Childhood Obesity: Dissecting A Big Problem

By Laura Fenamore

Recently, one of my clients called me because she was very upset. Her eight-year-old daughter was being tested for diabetes. My client and her spouse have struggled with their weight for years, but the idea that their little girl might be overweight and sick was horrifying to them. As I mentored her through the discussion and helped her to see that she wasn't paralyzed, she finally felt safe enough to admit that her daughter was 23 pounds overweight. 

 The sad truth is this: our kids are getting bigger and bigger, while their self-esteem plummets. As a body image/weight release coach, I truly believe that we are all perfect in an imperfect way and I am committed to helping others love themselves from the inside out!

 First, let’s acknowledge we have some hurdles to cross over and slowly and steadily we can get over them. Imagine a child too heavy to run and play – too burdened by low self-esteem to enjoy their childhood. As any overweight adult can tell you, the heaviest burden is definitely not the extra weight.

 Let’s face it, busy parents are often doing all they can to make ends meet and provide loving homes, so it’s easy to think that there isn’t any REAL harm in a fast food treat once a week, right? Well, one problem is that we need to stop calling it a treat. An apple is a treat. Peanut butter on wheat thins can be a yummy treat. Learning to re-language our discussions around food is vitally important to creating healthier families. Fast food is junk food, and junk does not belong in our bodies.

A 2011 study in the journal Pediatrics further indicated a link between childhood obesity and the marketing of fast foods to children, “The sheer number of advertisements that children and adolescents see for junk food and fast food have an effect. So, too, does the shift away from good nutritional practices that increased media screen time seems to create.”  So let’s begin by turning off the television, and quite literally moving our kids, and ourselves, towards a healthier lifestyle.

 In addition to controlling our language about food, here are a few simple tips to help combat the spread of waistlines of all ages:

  • Move. Move every single day. Move in a dedicated, disciplined way WITH your kids. The message is simple. We eat everyday and we move EVERY day. We change our clothes, we brush our teeth, we go to school, and we MOVE. And make it as fun as you can. Walk. Throw the heavy ball. Ride a bike. Dance. Even cleaning their room can be a fun exercise if you do it together (and you’ll have the added benefit of a clean room!)  For more ideas and tips on how to incorporate more movement into your family’s life, check out
  • Kick fast food to the curb. No exceptions. Instead, create alternative quick menu choices WITH your kids. And plan ahead. If you know you won’t get home till 7:30 p.m. on Wednesday and Thursday nights, make something on Sunday or Monday that can be heated and served to hungry bellies right away.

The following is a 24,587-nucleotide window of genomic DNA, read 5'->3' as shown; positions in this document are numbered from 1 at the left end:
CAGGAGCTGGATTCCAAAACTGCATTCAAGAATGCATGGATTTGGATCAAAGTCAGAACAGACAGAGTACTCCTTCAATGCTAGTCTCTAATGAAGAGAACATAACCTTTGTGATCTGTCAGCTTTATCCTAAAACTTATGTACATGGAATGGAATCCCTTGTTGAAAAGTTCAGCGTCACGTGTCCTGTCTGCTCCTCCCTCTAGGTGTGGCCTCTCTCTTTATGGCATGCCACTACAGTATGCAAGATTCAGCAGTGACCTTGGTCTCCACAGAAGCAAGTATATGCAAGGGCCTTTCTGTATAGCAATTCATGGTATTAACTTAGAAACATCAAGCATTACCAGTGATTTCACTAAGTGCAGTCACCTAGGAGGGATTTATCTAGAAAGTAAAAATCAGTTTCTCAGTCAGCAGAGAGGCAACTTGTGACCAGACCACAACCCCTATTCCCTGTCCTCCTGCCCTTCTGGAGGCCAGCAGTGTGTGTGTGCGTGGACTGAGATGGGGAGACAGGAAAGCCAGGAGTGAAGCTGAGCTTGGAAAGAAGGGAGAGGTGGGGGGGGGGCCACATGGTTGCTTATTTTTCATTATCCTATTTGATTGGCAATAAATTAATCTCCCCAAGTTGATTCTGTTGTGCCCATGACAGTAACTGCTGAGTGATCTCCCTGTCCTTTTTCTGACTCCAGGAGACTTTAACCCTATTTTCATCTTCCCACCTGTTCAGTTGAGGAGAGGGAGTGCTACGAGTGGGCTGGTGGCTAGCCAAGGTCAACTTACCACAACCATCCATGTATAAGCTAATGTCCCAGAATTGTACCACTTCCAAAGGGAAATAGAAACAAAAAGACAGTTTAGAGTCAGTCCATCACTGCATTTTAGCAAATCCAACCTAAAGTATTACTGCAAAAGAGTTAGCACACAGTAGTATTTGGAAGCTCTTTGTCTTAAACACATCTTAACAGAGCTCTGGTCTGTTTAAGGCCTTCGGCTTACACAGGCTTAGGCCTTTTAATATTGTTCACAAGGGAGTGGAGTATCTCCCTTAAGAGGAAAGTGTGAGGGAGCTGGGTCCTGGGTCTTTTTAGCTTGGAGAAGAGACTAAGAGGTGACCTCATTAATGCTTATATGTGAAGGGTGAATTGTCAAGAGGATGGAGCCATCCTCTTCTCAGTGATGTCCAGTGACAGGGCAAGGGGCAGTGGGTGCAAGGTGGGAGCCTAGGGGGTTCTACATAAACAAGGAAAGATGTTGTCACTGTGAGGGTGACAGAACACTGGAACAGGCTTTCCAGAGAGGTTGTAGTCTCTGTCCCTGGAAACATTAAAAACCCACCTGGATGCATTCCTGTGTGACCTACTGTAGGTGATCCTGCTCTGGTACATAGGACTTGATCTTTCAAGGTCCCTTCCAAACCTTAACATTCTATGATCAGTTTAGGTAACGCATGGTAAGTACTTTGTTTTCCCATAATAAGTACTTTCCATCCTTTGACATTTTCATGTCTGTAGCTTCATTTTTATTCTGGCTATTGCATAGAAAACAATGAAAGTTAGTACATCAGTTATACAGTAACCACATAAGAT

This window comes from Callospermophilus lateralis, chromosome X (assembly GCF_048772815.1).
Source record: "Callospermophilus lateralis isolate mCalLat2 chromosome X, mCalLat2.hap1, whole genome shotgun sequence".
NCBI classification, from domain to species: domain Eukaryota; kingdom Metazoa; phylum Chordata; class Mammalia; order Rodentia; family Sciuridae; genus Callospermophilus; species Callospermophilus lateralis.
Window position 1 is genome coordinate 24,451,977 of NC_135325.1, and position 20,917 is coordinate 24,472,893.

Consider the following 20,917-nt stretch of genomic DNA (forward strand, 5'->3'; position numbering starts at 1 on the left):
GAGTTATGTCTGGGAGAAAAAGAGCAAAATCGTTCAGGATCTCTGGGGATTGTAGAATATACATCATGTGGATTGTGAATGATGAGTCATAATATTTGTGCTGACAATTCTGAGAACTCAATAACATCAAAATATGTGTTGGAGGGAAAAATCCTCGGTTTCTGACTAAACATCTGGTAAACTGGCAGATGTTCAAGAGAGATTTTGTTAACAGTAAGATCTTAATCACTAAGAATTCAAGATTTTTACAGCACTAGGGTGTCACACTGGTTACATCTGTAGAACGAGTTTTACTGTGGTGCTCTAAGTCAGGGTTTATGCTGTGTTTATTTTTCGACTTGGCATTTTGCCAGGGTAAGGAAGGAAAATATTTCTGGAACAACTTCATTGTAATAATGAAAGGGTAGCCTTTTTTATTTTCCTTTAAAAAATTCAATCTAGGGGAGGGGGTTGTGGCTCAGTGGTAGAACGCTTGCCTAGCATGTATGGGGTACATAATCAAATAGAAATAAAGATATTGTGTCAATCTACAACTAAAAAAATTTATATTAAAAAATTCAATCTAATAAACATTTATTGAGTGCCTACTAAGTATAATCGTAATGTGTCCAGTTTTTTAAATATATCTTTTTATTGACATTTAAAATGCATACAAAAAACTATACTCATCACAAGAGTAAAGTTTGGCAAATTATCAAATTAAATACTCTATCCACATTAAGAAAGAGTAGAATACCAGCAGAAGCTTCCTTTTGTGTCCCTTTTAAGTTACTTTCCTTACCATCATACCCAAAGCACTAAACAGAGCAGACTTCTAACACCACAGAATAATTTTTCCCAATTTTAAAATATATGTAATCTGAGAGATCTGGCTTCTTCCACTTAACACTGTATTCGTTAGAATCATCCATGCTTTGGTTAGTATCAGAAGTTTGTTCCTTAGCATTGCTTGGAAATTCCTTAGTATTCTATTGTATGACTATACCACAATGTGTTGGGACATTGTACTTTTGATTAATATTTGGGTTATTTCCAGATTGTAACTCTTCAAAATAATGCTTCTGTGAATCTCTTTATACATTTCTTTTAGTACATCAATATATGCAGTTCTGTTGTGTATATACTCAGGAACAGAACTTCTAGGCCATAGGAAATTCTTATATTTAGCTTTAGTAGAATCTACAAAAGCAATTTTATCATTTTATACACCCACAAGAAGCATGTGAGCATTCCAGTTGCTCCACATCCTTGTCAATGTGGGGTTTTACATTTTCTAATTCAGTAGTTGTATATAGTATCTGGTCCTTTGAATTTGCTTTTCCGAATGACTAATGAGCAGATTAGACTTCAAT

• Encourage healthy snacking and portion control. If your child loves chips, instead of cutting them out of his/her diet entirely consider allowing them to have a small portion of chips instead. Serve them in a Yum Yum Dish, fun, colorful, 4-ounce bowls that say “Yum Yum Time is…” along the rim, and “Over” at the bottom. Not only will this control the amount of food your child snacks on, but it helps teach kids what a serving really is. And they’re fun for adults too!
  • Most importantly, be sure to address your child’s weight from the outside in – AND the inside out. Weight is math. It is not a statement of value. Your child is valuable and beautiful. Those things are not up for debate. HEALTHY is your goal. From the “inside out,” be sure that there isn’t an emotional piece to your child’s weight.

 Are they eating compulsively? Are they being teased? If so, consider enlisting the aid of teachers, guidance counselors or a therapist. You can’t have too many people on your side in the fight against obesity!

 Remember, no matter what you do, the worst thing you can do is NOTHING. Our kids are our most vital natural resource. Starting them out HEALTHY and FIT is the very least we can do. 

 Click here for more information and to read the Surgeon General’s Call to Action regarding childhood obesity. 

About the Author: Weight Release & Body Image Coach Laura Fenamore is on a mission to guide women around the world to love what they see in the mirror, one pinky at a time, so they can unlock the secrets to a healthy weight and start loving their lives as soon as possible. Laura is the author of the forthcoming book Weightless: 7 Tools to Love Your Body (and Lose Weight For Good) and a frequent contributor to local and national media – including First for Women, Ladies Home Journal, the Dr. Pat Show and blog contributor on Betty Confidential, Daily Love and Positively Positive. Laura believes that self-love and self-care is where the transformation begins. Learn more about her programs, invite her to speak or contribute to your program or conference, at